I am an islander. The sea is my home.
I’m 4 years old, and I’m standing waist deep in the shallow surf at Wellawatte, Sri Lanka. I can see my dad, just a stone’s throw away, his head bobbing happily in the waves. I had been told that I could wade only as far as the water reached my belly button, and I was angry about it. I wanted the waves as well. I wanted the sea in all its hidden glory.
I’m 13 years old and I’m standing over my laundry bin, desperately trying to dust the sea sand out of my sports clothes. I know my mom would kill me if she found out that I had gone swimming at Mount Lavinia. A childhood friend of hers had drowned there.
The very next week, however, as I peeled off my morning fitness shirt and ran for the water, her threats were the last thing on my mind. The warmth of the surf and the gentle tugging of the water at my feet were all that mattered. Despite all her fears, I knew that Mount Lavinia wouldn’t kill me. I grew up on that stretch of coast. I went to school by it. I did my sports by it. As a teenager, I sat and drank by it. I lived in those waters. They lived in me.
When tragedy struck Dec. 26, however, I was as far away from Mount Lavinia as I could be. It was my off day, and I had just woke up. Rupavahini, the national broadcast channel, first put the death toll at 150. They weren’t even calling it a tsunami then. The Prime Minister addressed the nation, asking us not to panic. A fellow reporter and close friend called from Moratuwa to say he was fine. I didn’t think much of it.
It was evening when my news editor called me. I was to head off to Matara and Galle the next day. As I went to sleep that night, I didn’t know that my life would be changed forever. I was totally unprepared. I still loved the sea.
Arriving at Matara, I remember walking over the destroyed playground and toward the beach. I took in everything — a bus squashed up against a building, walls shattered and tossed about, sea sand everywhere. Then, as I watched, two men ran in from the beach. They were carrying the body of a little boy between them. A group of people crowded around to see if he was one of theirs. They moved off and left the boy alone once more, his body bloated and white from the water. More people crowded around, each face hoping to find a loved one. I looked at the now calm water, and for the first time I feared it. I hated it.
The voice of my photographer jolted me, bringing me back to my reality. He wanted me to ask the crowd to move away from the boy so he could take a picture. I shook myself. I was here to report. For the rest of the day we went through village after village, interviewing people, taking pictures. Most of them had very little to say. At the Hakmana Road Cemetery in Matara, I remember standing next to the mass graves, notebook in pocket, as body after body was laid to rest. I remember the smell. I remember the sounds of relatives wailing amid the ongoing litany of religious rites. I remember not knowing what to write.
At the Galle Cathedral refugee camp I remember listening to the priests say that people from the surrounding areas had brought clothes and food for the victims. I remember squatting on the driveway in front of the church and listening to the sea bellow, just a few hundred meters away. There, on the 27th night in Galle, in the midst of 700 victims, I prayed for hope. I prayed that God would keep the sea away from us.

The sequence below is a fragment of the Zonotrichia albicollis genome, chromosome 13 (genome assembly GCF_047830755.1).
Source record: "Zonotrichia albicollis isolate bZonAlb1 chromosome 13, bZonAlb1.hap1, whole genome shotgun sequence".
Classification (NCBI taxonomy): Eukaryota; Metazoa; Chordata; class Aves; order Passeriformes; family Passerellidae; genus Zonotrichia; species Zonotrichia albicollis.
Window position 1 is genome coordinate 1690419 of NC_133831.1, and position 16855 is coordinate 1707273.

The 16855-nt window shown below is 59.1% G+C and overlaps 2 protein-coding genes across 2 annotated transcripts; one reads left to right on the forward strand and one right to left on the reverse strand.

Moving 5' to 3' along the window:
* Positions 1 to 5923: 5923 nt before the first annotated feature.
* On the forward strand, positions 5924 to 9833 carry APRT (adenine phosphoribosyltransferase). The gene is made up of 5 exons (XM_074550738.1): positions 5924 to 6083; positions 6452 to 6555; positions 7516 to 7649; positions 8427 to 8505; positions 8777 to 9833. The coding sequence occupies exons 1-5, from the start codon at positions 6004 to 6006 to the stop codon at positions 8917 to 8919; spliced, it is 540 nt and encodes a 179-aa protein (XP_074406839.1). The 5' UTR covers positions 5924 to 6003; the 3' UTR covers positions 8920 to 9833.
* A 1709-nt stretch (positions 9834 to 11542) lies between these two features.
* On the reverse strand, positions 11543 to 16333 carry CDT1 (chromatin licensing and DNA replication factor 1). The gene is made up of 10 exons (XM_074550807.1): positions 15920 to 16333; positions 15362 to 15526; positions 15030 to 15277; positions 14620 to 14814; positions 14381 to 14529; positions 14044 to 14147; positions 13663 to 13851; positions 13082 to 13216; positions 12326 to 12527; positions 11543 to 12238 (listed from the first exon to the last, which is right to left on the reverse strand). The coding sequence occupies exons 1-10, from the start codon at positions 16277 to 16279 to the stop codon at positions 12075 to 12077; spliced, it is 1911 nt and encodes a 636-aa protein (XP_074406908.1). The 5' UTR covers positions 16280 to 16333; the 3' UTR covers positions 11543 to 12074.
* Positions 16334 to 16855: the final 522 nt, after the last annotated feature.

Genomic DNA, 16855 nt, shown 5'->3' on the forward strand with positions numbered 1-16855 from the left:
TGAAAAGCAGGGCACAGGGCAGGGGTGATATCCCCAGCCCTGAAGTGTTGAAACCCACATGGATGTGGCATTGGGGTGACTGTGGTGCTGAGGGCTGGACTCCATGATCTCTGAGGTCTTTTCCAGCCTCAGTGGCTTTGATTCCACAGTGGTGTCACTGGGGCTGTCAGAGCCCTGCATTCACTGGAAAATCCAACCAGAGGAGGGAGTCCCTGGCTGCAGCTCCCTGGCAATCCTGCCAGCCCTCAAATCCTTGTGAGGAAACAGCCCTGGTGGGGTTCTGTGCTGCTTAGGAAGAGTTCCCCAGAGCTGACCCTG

During the two weeks that followed, as the death toll skyrocketed and as pledges for foreign aid came in, I discovered Sri Lanka for the first time. From Hambantota to Tangalle, to Galle and Matara, to Pottuvil, to Trincomalee, I walked the tired beaches of my country, my teardrop island. I went not as a reporter, not as an aid worker, but as a Sri Lankan, helping with the dispatch of rations, talking to people, listening. And somewhere among the wailing mothers of Matara and the hard working army recruits in Hambantota, I found hope. This country, my people, were rising up, even out of nothing.
Last week in Kalutara, I sat down by the roadside for a moment to talk to two old men. “The sea gave us everything we had, and the sea has now taken it all away — that is what this existence is about,” they said. They were both retired fishermen.
Now, a fortnight since the waves hit us, I sit here at my computer and write about the disaster. This week, I will go in to work and write copies for the tsunami coverage special. As I do all this though, I long to be out there, walking the miles of coastline and talking to my brothers and sisters who have nothing but each other to hold on to.
Seeing my absence from work during the past two weeks, a friend of mine called and advised me to get my priorities right. “You are reporter, you job is to write,” he said.
Yes it’s true. I’m a reporter, a journalist, a writer.
But above all I am a Sri Lankan. I am an islander, and no tsunami will ever change that.
Sea water runs in my blood, and in the blood of every single person who will sleep out in the open tonight. I will sleep in my bed tonight and maybe even tomorrow. But soon, I will walk those beaches all over again. And as the surf laps at my feet, as the warm sea breeze meets my skin, I will know that Sri Lanka will rise like the tide once more.
Hope on, Sri Lanka. Hope on.
Mahangu Weerasinghe is a freelance writer who lives in Colombo, Sri Lanka. Apart from working in newspapers, he also writes to several online blogs, including his personal Web site at mahangu.org He can be reached at firstname.lastname@example.org